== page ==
Thanks to a grant from the Swedish Council of America, the Swedish American Museum in Chicago is opening a working exhibit for the famous performers of the Kungsholm Miniature Grand Opera.
The concept of presenting classical operas on a small stage with Lilliputian singers was invented in the early 1930s. The public was introduced to this unique form of entertainment by Victor Recording Studios during the 1939 New York World’s Fair and a midwest tour that concluded in Chicago in 1940.
Restaurant entrepreneur Fredrick Chramer was inspired by the production and opened a Swedish restaurant and entertainment venue, the Kungsholm, in Chicago in 1941. Fire destroyed the popular establishment in 1947, but it was rebuilt and performances were presented in a new 208-seat theater for patrons who also enjoyed fine Swedish foods.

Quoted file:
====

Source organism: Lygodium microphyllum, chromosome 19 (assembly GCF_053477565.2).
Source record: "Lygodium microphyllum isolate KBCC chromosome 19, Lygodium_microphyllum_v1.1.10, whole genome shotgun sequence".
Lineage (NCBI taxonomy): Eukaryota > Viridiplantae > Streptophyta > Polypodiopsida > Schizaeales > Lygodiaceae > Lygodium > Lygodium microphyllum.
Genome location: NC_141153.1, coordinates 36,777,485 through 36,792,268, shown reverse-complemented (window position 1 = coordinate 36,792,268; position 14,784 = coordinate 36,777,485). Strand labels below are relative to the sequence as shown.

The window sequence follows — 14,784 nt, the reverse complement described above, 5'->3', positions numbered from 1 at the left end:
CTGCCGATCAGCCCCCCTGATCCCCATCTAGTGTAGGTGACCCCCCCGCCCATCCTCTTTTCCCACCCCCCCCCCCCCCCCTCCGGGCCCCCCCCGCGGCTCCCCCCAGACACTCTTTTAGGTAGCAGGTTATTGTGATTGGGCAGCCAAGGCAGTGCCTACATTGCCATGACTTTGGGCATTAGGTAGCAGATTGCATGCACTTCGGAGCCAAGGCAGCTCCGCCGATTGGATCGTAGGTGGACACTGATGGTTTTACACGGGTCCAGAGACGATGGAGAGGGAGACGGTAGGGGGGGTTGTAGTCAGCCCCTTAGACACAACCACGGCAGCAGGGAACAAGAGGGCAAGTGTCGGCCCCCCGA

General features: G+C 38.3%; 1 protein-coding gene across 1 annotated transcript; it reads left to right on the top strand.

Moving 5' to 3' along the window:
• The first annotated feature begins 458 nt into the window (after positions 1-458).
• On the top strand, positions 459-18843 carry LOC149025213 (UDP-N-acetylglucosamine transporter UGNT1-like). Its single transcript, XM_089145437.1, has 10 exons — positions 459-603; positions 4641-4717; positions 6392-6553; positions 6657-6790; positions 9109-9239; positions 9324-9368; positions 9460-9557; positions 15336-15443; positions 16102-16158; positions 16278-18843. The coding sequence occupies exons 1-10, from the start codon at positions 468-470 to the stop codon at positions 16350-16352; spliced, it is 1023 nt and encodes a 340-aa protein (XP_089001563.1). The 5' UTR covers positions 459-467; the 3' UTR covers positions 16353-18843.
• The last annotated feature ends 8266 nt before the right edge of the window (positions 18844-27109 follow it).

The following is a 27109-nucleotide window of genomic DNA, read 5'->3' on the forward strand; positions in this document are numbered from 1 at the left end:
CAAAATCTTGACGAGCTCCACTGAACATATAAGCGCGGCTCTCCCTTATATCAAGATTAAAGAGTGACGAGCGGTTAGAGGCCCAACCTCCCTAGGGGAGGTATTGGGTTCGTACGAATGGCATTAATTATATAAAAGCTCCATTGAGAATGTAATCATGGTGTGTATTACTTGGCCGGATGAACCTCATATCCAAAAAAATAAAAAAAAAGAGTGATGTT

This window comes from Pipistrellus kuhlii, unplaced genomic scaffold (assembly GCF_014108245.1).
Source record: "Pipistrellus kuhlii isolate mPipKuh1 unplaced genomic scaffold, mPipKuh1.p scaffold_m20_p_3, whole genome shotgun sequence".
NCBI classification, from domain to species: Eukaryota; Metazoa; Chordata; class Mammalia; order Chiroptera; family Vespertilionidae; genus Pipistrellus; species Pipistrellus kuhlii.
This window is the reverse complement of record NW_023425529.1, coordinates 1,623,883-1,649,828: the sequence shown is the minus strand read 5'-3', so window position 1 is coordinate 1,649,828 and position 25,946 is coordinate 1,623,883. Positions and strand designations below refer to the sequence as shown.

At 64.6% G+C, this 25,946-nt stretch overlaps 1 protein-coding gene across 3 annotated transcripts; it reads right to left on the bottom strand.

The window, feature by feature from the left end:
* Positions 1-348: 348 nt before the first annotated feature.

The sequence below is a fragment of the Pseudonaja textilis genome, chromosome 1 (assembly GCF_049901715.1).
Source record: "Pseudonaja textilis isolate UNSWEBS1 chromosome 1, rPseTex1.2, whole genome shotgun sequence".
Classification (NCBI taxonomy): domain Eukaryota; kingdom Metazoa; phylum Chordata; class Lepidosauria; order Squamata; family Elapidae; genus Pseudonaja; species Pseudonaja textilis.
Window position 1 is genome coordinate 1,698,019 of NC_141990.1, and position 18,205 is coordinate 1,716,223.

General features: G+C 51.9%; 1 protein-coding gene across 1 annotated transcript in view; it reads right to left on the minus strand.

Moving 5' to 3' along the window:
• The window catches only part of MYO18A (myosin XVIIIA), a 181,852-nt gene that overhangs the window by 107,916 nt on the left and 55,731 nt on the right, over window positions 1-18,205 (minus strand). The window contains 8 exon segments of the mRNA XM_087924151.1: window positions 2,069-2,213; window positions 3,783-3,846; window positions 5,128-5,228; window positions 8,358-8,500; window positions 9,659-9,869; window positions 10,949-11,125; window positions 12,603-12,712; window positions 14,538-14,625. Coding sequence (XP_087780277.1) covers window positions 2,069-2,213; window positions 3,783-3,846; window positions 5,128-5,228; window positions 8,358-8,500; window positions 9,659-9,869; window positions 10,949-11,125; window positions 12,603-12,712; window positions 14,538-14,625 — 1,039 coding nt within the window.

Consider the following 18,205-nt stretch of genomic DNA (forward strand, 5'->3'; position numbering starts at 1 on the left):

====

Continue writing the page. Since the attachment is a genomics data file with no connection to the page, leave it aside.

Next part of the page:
After Kungsholm closed in 1971, some artifacts of the Miniature Grand Opera were stored at Chicago’s Museum of Science and Industry. Relics of the restaurant – dinner plates, silverware, souvenir programs and a miniature Viking ship – were donated over time to the Swedish American Museum, which opened in 1976.
Now the puppets of Chicago’s Kungsholm Miniature Grand Opera are back on stage in a special exhibit where visitors can learn about the history of the theater and restaurant, hear the stories of Kungsholm puppeteers and audience members, see dozens of puppets, elaborate set pieces, meticulously detailed props and a smörgåsbord of Kungsholm-related ephemera.
ENCORE! ENCORE! opened September 28 and 
is on display at the Swedish American Museum until November 25, 2018. For more info, contact 773.728.8111 /